Art & Music
The art in Celeste is very nice the pixel art has a wide color palette ranging from light blue’s to dark purples. The superb art is complemented by the wonderful animation. All the characters have fluid and well done movements and are believable with all the actions they do. The character designs are also wonderful, looking like they were ripped straight out of the Scott Pilgrim series. All of them look very distinct and the style is complementing the setting of the narrative. As for the music it’s wonderful. The tracks can range from being peaceful to intense. There was never any point that the music in the game did not fit with the stage or what was happening narratively. It managed to covay a tense amount of emotion that swept through the entire game and can be peaceful to listen to in the background.
Obviously, the most important part of any game is the gameplay itself and it’s a 2D side scroller. The core of Celeste is the simple run and jump over obstacles and hazards to get to a goal that being the end of the level. Not to say it doesn’t do that well but it doesn’t necessarily reinvent the wheel. The game does have a dash feature which is a crucial part of the level design. A lot of getting around require’s the dash mechanic and getting through the trickier platforming sections require it. Looks are deceiving though, while it’s style may lead the player on that this will be a simple romp that simply is not the case. This game is not for the faint of heart as Celeste will challenge the player. I mean the story is a girl climbing a mountain did you think this would be a walk in the park? There hasn’t been a title since Super Meat Boy came out and prove it can be just as tough yet rewarding. The game will test your best abilities on the great amount of challenging platforming sections. While it can be difficult it’s never unfair every death felt is in your control. There was never a point where Celeste cheated the player nor did the level design felt unachievable. It may take a few tries but patience is the key. Their is another option just in case the game is too challenging. The assist mode is basically an enabled mode that can give you everything. From unlimited stamina to invincibility to unlimited dashes the best thing about this feature is that it isn’t forced onto the player. For the most part the game encourages the player to see through the entire game without this mode, it can only be turned on if they want it on. Which strikes a nice balance of what some hardcore players will want, which is a tough and fair challenge, while giving an easier mode just so casuals can enjoy the game. If there’s one thing to criticise it would have to be the bosses. The normal platforming sections work fine on their own since they’re condensed into small areas. However, the bosses are more marathons of sorts yes there are checkpoints but they tend to drag on and only add a type of obstacle to avoid among the other hazards. They were the weakest aspect of Celeste however, they do not bring down the overall experience. The main campaign is seven chapters in length for skilled individuals they could breeze through this game within a few hours. However, taking breaks is recommended as hand cramps and twitchyness can affect the assent. If the main game is too easy then try going for a hundred percent. That will require excellent platforming skills as for each world there are hidden strawberries and hearts to collect. Not to mention with every level hiding a cassette tape which contains a harder level of the one they previously defeated. They for the most part are nothing but completionist fodder but they’re there if you want a bigger challenge. There is an epilogue if your willing to get all the hearts in the game but for most just beating it will be a good enough accomplishment.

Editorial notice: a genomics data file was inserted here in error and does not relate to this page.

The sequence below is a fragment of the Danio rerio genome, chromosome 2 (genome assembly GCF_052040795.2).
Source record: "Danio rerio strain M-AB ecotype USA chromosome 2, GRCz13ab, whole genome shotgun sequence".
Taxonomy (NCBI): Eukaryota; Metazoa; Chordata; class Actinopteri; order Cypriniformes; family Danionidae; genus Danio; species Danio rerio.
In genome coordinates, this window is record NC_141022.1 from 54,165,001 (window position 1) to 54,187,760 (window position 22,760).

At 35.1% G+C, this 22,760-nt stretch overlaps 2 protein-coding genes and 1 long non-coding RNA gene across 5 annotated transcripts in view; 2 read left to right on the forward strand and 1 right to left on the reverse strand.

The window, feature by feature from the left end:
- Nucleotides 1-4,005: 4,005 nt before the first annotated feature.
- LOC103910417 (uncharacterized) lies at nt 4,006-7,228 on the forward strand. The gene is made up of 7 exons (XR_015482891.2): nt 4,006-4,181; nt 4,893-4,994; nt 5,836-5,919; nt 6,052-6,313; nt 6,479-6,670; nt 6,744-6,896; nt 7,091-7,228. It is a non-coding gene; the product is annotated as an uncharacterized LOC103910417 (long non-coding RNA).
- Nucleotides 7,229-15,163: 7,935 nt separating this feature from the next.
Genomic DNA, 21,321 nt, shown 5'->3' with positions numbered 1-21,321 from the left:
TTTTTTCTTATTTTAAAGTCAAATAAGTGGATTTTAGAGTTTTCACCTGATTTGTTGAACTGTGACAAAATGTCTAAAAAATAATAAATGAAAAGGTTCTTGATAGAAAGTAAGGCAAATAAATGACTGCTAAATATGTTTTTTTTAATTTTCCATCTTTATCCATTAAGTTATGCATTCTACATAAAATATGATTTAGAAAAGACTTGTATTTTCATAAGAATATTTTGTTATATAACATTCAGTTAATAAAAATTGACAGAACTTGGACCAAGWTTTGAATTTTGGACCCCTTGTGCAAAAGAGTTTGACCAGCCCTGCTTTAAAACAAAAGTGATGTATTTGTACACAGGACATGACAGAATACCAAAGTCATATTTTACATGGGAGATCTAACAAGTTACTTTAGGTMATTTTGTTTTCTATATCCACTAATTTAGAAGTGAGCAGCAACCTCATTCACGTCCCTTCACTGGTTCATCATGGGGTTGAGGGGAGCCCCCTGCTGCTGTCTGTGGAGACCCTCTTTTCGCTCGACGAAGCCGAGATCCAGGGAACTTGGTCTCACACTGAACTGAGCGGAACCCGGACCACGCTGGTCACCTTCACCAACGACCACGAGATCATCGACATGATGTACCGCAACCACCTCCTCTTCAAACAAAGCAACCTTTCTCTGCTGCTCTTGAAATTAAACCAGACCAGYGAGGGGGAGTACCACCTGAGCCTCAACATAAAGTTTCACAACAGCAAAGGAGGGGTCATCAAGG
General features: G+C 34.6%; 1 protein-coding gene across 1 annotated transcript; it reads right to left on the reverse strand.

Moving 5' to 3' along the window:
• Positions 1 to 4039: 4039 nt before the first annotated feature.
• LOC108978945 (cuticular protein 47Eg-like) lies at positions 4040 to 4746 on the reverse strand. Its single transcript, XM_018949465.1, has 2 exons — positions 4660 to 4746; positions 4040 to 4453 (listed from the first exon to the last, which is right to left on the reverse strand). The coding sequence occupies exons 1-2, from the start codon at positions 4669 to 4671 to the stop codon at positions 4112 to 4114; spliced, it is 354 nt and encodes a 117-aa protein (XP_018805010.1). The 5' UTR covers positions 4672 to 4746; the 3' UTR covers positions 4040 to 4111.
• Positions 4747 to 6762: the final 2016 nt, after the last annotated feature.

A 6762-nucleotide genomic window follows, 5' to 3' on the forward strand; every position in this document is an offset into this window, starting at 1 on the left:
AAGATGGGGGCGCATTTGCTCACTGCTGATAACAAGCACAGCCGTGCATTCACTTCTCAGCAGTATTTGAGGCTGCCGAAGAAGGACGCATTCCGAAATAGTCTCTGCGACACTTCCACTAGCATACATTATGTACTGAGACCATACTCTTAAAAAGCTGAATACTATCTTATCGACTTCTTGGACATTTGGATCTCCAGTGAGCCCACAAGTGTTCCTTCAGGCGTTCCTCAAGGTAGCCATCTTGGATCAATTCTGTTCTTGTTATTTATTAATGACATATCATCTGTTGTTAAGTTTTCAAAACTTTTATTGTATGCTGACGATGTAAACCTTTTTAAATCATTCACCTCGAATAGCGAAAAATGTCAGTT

Celeste is surprising mainly because of its narrative. The way how everything came together made it a pleasant journey from beginning to end. While by no means that this game is a walk in the park it offers a good level of challenge and is completely fair. While also being beautiful to look at. Celeste is one of those special games that manages to capture a fun and diverse experience that makes going back through previous chapters fun. It’s worth your time and money and so far a favorite game of mine this year.
Celeste is available for PC/Mac, Playstation 4, Xbox One, and Nintendo Switch